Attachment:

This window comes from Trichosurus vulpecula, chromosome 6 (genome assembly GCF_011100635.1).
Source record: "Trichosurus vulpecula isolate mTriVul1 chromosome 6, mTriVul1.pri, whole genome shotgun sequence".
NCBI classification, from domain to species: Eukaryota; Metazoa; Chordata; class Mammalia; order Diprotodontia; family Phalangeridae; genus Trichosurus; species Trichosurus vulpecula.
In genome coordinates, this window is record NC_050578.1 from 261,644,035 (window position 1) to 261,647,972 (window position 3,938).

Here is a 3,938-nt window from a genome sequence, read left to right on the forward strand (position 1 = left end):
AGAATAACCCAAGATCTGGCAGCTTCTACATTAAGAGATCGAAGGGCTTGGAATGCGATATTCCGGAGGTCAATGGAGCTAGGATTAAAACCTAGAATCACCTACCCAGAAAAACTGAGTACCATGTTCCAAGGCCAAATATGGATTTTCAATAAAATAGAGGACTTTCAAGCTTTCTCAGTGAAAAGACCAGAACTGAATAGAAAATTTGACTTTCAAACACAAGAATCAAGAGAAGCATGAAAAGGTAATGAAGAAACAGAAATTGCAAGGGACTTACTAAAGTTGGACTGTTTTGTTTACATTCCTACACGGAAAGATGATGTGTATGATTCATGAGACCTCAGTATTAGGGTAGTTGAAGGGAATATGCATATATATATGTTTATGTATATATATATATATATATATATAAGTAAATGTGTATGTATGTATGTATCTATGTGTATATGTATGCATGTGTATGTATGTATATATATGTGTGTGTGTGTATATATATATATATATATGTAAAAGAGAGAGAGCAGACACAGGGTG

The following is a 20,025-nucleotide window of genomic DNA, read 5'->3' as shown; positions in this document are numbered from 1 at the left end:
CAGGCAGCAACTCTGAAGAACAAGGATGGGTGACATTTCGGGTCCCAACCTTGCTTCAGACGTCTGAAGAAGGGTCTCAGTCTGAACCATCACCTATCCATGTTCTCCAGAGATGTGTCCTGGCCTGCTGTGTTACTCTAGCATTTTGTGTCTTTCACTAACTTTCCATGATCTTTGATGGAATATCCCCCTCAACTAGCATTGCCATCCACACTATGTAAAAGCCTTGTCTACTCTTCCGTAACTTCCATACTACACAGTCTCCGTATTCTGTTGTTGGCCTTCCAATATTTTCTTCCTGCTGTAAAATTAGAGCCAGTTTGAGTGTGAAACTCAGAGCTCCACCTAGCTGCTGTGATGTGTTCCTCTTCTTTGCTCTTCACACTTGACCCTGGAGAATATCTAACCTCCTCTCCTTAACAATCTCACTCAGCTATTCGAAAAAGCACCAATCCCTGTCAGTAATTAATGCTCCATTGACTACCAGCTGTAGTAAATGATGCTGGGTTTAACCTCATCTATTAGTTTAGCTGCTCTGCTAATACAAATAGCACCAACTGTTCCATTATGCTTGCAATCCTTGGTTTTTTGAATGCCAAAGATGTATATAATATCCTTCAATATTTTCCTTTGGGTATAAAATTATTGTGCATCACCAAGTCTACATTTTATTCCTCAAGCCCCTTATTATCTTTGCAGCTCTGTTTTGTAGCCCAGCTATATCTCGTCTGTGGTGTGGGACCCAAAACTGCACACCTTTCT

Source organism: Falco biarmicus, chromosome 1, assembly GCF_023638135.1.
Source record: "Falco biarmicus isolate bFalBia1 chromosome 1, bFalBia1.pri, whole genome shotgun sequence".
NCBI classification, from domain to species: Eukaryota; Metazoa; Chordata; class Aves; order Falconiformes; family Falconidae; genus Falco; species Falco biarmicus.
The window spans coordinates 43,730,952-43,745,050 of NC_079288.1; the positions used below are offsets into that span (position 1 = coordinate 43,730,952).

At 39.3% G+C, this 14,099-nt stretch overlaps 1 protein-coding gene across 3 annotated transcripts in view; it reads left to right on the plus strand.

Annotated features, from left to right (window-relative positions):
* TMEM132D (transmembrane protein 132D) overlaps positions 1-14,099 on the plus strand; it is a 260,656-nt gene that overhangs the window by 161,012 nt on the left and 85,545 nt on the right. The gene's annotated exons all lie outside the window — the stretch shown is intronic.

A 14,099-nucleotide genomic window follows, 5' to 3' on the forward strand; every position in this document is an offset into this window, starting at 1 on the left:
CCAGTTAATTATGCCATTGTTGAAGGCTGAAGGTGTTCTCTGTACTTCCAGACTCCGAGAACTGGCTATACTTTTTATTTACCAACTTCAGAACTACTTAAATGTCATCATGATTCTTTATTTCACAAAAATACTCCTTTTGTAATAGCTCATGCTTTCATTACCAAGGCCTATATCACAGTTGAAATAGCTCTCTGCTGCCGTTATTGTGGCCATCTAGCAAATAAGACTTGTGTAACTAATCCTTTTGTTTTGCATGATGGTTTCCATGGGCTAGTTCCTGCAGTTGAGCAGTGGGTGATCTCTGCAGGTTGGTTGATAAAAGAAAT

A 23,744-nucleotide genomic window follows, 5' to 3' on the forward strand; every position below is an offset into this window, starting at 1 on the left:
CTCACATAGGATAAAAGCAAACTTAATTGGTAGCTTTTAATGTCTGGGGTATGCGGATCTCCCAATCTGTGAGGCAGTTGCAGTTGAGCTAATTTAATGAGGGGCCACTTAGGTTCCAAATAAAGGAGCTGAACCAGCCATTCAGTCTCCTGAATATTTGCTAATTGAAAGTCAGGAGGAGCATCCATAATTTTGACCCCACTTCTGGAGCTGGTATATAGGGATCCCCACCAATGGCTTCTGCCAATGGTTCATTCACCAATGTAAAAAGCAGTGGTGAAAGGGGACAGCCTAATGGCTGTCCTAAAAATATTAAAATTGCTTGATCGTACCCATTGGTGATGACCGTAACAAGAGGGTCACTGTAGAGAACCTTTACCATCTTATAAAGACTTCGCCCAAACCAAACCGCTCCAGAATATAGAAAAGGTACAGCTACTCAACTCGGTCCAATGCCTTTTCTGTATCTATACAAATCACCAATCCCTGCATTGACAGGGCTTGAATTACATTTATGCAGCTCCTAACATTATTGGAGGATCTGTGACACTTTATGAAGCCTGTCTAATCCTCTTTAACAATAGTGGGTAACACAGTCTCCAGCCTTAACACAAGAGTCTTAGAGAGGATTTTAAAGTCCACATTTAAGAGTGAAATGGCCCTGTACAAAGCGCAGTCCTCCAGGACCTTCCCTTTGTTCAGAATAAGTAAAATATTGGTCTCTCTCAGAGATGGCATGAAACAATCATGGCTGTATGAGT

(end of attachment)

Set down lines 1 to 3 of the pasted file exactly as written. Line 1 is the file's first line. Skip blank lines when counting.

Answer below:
This window comes from Trichosurus vulpecula, chromosome 6 (genome assembly GCF_011100635.1).
Source record: "Trichosurus vulpecula isolate mTriVul1 chromosome 6, mTriVul1.pri, whole genome shotgun sequence".
NCBI classification, from domain to species: Eukaryota; Metazoa; Chordata; class Mammalia; order Diprotodontia; family Phalangeridae; genus Trichosurus; species Trichosurus vulpecula.